I’ve been reading the Chronicles of Narniato my daughter at bedtime. As a kid I only read as far as TheVoyage of the Dawn Treader; the endless shelf of Babysitter’s Club books distracted me from the Narnians. We’re on TheSilver Chair now, and while I’m still not sure about that Jill Pole, I continue to marvel at C. S. Lewis’s masterful Christian allegories.
I’ve always loved Aslan, but I am newly convinced that the lion really does capture the essence of Christ.
Human beings bond in a number of ways. We have all manner of instinctual drives inherited from our evolutionary past; we have needs (for intimacy, pleasure, friendship, affirmation and a thousand more besides) which we depend on other people to fulfill. We have hidden parts of ourselves which we project on others so that we can, in relationship with those others, work out our inner conflicts by proxy. We have our inner cravings for power or esteem or security which we imagine that others can satisfy for us.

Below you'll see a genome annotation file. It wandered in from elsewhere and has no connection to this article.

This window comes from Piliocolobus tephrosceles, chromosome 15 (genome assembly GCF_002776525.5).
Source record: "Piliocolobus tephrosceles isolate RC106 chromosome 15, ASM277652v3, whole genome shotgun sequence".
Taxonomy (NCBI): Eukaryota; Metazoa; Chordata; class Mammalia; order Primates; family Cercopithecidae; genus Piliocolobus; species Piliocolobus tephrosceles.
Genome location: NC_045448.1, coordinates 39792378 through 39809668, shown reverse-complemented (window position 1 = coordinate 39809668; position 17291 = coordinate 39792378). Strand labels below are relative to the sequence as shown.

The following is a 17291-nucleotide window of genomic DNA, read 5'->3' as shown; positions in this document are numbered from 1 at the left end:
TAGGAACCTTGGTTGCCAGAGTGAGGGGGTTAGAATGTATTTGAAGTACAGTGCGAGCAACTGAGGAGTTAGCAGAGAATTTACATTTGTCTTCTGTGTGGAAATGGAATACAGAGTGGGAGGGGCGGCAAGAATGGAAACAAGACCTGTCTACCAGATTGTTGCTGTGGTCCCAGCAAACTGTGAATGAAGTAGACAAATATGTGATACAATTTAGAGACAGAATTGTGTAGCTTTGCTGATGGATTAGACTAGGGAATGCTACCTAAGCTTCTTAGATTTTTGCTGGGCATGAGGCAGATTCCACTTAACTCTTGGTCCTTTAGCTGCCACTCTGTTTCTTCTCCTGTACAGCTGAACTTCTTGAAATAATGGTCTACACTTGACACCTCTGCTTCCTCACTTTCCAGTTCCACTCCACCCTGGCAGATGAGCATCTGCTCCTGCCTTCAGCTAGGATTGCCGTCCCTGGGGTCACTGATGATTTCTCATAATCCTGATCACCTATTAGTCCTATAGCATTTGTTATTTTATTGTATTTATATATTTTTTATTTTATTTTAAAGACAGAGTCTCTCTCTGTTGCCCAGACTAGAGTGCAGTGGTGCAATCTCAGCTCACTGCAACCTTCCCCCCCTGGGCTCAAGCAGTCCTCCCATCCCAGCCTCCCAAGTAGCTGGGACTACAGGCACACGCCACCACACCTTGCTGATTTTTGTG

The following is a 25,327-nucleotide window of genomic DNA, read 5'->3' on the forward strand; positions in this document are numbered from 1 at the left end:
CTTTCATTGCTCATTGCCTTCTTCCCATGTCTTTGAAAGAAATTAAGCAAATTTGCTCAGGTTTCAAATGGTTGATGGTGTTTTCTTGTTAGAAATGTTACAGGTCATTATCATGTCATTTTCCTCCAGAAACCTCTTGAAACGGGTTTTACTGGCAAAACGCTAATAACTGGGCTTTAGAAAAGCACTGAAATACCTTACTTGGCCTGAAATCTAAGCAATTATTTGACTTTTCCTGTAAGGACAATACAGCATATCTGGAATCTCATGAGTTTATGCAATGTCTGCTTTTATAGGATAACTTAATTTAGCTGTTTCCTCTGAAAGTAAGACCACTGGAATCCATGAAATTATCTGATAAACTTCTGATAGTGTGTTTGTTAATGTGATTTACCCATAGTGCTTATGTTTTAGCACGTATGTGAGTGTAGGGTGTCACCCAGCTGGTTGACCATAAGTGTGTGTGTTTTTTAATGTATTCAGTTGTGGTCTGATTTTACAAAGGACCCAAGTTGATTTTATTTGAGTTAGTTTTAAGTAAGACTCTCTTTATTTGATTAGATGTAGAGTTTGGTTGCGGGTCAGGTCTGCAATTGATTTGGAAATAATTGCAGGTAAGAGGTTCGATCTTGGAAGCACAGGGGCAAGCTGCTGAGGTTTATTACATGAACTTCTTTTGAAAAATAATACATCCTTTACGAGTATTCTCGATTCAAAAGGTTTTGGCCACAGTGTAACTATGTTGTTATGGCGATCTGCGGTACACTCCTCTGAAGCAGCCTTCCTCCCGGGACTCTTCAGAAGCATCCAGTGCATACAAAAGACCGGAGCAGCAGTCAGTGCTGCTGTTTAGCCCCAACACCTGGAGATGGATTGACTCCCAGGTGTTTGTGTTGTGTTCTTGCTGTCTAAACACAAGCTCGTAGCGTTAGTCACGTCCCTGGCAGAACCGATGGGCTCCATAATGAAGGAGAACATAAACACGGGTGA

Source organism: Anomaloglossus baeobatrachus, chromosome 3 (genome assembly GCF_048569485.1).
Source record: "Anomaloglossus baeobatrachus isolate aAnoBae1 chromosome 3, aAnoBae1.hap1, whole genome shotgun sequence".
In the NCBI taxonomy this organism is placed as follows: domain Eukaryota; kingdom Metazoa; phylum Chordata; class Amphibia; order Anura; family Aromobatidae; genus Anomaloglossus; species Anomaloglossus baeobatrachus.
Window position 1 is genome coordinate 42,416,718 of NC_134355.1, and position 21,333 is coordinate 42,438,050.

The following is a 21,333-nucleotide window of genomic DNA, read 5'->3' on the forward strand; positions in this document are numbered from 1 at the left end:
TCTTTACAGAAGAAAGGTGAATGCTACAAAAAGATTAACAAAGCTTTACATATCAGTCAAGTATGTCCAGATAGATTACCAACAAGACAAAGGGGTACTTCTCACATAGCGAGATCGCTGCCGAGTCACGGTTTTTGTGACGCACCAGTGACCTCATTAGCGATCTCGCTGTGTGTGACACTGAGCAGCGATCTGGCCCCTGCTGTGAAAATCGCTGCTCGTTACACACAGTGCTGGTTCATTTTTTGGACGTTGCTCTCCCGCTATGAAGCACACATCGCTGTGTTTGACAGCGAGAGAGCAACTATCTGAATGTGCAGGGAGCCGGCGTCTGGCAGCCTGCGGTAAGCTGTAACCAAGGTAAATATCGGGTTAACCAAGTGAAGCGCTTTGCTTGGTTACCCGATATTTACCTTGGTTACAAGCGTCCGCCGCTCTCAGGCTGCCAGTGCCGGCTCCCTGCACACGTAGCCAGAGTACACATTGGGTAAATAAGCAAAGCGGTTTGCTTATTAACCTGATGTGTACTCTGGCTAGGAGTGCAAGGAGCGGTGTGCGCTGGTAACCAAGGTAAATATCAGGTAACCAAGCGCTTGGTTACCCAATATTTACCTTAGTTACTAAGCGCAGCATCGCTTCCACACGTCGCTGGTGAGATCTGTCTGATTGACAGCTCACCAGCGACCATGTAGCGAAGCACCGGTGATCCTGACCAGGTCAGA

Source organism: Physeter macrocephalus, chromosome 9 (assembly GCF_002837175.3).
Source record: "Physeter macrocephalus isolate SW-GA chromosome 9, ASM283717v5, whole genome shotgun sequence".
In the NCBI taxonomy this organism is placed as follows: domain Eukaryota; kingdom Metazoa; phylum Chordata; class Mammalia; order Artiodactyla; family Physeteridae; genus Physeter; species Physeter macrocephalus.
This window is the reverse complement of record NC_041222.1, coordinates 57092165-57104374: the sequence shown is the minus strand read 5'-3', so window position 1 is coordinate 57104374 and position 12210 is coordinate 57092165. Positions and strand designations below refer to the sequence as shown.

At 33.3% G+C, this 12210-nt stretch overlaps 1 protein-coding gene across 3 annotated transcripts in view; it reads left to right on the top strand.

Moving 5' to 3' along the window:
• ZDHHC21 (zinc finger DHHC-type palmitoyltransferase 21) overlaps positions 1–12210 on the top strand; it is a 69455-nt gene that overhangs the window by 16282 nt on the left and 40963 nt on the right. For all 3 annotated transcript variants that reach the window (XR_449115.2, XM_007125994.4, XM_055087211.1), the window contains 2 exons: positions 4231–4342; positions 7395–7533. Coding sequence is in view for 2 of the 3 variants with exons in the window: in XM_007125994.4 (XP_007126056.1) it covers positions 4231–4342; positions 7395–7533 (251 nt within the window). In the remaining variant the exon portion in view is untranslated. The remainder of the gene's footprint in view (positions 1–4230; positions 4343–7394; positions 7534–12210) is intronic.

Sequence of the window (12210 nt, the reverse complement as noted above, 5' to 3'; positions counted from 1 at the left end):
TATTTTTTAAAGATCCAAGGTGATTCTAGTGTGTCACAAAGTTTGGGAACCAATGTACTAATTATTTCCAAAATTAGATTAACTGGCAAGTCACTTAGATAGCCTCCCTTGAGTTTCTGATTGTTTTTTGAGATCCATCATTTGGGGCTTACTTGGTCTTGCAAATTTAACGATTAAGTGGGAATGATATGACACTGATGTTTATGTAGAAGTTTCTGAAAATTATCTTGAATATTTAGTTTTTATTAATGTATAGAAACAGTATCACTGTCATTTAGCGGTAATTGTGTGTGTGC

In the 1990s the U.S. Supreme Court decided a handful of religious liberty cases on the basis of the First Amendment’s free speech clause. The most significant of these was Rosenberger v. University of Virginia (1995). In that case, the University of Virginia had denied funding to a religious student publication called Wide Awake. The case began with a focus on the establishment clause, and it might have been based on the free exercise of religion—but it ended up being about free speech.